Later on, we talked about it, and we understood that the kid was right: Siri (or Alexa, or whatever) are interfaces that allow you to tell a machine to do something, potentially a hard task for a human with no machine (telling the weather is hard as dressing-up/going outside/buy a newspaper/read the forecast).
You have to tell in a certain way: Hey, <assistant>, <command>, <parameters>

That’s not so different than an IDE where you write your code, with indentation and spaces between keywords.
Spoken language instead of writing programs. 🤯

Coding concepts

One of the examples we tried to give in order to teach the concept of variable is that a variable is like a box 📦, where you put things inside. Then we presented this simplistic code, about a hypothetical game to program:

score = 3000
. . .
score = 1000
print ”Your score is “, score

We asked, “what does the result will be, in your opinion ?”
And surprisingly, many of them told “4000”.

Here we understood that we took for granted (because we know already) that the "=”sign means deleting first, and then replace.
It’s the same concept as the mathematics expressions they do, but apparently “our” kids didn’t match them immediately.

Small, funny and moving stories

There are plenty of great moments that either amused us or filled us with joy.
These are some random ones:

  • That time when you tell them to insert a parameter in the loop, but the “brave” ones (both boys and girls) use a gigantic number to discover what would happen, and the browser breaks… and we have to restart it 💥!
    Interesting note: a teacher blamed the kid who didn’t follow our instructions, but it’s exactly the opposite of what we want them to do while coding: experimenting, have fun, don’t let the fear of breaking things stops you!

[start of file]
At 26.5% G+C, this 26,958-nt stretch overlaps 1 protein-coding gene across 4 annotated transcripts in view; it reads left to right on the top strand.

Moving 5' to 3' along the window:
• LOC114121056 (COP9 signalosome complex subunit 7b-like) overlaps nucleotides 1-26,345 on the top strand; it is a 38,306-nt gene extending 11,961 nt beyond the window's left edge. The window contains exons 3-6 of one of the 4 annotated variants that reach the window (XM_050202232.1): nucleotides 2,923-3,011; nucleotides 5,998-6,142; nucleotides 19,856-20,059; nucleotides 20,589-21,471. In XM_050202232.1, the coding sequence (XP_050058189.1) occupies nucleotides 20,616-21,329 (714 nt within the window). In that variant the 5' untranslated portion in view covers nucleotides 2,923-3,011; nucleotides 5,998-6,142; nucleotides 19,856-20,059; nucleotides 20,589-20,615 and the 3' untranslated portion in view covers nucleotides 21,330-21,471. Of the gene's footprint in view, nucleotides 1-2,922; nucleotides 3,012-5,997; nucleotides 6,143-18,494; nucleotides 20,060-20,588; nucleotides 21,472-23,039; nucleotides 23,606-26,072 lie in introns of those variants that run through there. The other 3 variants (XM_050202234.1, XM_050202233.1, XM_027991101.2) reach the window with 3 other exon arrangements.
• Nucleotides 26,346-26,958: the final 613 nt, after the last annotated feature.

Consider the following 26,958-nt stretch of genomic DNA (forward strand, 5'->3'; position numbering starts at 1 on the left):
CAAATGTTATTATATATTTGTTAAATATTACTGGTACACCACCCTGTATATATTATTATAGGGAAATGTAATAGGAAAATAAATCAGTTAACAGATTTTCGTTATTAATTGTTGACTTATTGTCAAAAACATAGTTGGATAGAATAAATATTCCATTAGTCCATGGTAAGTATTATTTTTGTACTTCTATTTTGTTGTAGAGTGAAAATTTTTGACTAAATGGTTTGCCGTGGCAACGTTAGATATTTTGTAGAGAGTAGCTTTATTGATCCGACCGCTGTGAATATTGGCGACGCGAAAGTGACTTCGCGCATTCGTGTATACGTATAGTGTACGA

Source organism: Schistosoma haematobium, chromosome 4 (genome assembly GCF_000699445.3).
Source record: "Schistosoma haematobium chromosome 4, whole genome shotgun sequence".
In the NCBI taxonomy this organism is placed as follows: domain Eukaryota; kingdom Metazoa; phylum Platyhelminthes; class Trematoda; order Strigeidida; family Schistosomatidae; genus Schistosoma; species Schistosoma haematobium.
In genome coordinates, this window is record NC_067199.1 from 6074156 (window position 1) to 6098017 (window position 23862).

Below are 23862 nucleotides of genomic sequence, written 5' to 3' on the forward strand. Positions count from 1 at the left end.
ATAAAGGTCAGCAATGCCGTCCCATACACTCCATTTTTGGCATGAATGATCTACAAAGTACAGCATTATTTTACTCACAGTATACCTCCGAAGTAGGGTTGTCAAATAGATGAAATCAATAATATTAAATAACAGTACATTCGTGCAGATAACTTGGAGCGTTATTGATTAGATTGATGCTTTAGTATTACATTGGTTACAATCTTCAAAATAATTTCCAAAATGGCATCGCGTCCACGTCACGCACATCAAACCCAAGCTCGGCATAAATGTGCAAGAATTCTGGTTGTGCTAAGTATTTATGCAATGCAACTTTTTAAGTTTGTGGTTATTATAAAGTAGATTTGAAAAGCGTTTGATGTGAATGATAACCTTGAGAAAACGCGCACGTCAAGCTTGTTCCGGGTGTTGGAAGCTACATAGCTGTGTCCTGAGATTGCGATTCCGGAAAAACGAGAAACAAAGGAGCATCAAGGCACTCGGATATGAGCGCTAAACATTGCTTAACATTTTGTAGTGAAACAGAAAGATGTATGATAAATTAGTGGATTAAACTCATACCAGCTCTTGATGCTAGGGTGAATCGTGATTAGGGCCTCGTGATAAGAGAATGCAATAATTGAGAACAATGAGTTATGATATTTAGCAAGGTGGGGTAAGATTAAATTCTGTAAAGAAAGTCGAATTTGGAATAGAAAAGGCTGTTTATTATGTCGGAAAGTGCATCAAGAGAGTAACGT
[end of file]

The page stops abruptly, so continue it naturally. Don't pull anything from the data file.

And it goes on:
• Our female colleagues received a couple of lovely hugs from younger girls. Some even called them “mum”!
  • There was a boy who acted differently than others. It was curious, he stared at what we were doing and spoke aloud about things related to his interests (football). Later on, we were told he had a form of autism, and that he had never been so interactive during the ordinary lessons in his class.
    We were amazed and moved. And proud.

What’s next?

After more than 10 sessions so far, we reached about 80 girls and about 80 boys. We really want to continue with this experiment, improve our sessions, simplify the concept, learn from what kids tell us, and make these two hours more and more educational and engaging.

What we learned

As developers, we can refresh our motivation and recognize some of our biases when we go out to schools to teach a few programming concepts.
Teaching code is fantastic: it’s funny, engaging, motivating, joyful.
And…we deal with children, and with their future!

It’s a HUGE thing.
It’s not like “Humm, I think I have to buy pasta for this evening dinner…”.
Nope. We’re sowing seeds among them. And yes, some seeds will grow up, some others not, but it’s a gigantic and fantastic responsibility.

I like to think that, someday, one of them will choose technology as a path because “that day a strange group of people showed me how to code, and it was funny”.

Expedia Group Technology

Stories from the Expedia Group Technology teams

Thanks to Giorgio Delle Grottaglie

Carlo Sales

Written by

Expedia Group Technology

Stories from the Expedia Group Technology teams